Every society has its threshold, the point after which it will no longer tolerate things going on as before. The threshold for people in Burma is much higher than that of many other societies today, and thus they have put up with a lot more for a lot longer than might otherwise have been expected. This does not mean that they have not fought back, but rather that their forms of resistance have not attracted much outside interest, nor seriously threatened the army’s hold on power. Rather, many have served to keep the country back from the threshold for so long.

But it is no longer possible for people there to use ordinary methods of defiance to alleviate their problems. The conditions under which they are being forced to live have become intolerable. The protests are a consequence of the threshold being reached, not engineering from the outside. The struggle that is on now in Burma is ultimately a struggle for survival.

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The generals’ mythical compromise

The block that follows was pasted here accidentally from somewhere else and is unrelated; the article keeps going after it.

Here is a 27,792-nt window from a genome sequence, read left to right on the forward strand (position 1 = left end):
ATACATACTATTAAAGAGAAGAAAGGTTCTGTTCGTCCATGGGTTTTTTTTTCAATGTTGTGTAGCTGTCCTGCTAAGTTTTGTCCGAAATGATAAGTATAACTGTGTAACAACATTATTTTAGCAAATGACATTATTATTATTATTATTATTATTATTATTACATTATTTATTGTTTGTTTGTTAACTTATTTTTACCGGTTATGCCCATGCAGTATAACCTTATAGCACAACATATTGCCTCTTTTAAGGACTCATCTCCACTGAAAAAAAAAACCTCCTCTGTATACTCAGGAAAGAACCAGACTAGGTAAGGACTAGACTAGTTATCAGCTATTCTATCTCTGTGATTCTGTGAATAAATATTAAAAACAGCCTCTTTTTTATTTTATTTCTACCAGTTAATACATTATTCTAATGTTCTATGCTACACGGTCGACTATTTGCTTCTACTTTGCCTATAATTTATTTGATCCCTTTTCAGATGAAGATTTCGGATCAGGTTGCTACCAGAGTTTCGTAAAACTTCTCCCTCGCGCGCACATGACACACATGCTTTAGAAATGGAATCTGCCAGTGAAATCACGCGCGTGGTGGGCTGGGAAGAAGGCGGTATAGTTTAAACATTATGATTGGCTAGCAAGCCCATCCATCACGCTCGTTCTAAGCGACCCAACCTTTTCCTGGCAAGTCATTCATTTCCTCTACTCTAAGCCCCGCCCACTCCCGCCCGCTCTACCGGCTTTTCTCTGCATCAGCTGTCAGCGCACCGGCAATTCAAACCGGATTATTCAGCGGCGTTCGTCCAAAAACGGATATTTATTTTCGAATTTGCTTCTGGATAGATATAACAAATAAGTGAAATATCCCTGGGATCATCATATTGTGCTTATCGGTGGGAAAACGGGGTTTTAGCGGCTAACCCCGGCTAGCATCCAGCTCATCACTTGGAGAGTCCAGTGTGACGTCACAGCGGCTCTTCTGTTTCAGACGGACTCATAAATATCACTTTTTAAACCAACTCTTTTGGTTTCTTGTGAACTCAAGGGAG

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While hundreds of persons remain detained or are missing in the aftermath of the uprising that gripped Burma in September, and new sporadic protests emerge [and here], its national newspapers have consisted of the usual phalanx of army officers forcing their largesse onto Buddhist monks and attending an all-important performing arts festival.

On Oct. 20, newspaper headlines declared that the new prime minister, Lt.-Gen. Thein Sein, had the day before watched a performance of the Suwannasama legend, one of ten allegories about previous lives of Gautama Buddha that is known to the majority of people in Burma by way of religious homilies and primary school lessons.

Suwannasama, the story goes, is a young man who lives with his blind parents in a forest. One day a king on a hunting trip accidentally shoots him dead, but a sympathetic deity brings him back to life. The king is remorseful and devotes himself to the family, thereafter being reborn in a higher plane of existence. The elderly mother and father even regain their sight.

The choice of drama appears to have been intended as a message that with a little bit of compromise everybody in Burma, like the play’s protagonists, can come out ahead. A long-winded feature article belabored the point, concluding that it would be in the interests of all to heed the folktale’s lessons. And on the days before and after there were other equally gripping reports of senior officers watching the play.

But the spirit of compromise has itself quickly turned to myth.

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Bickering about sanctions gets Burma nowhere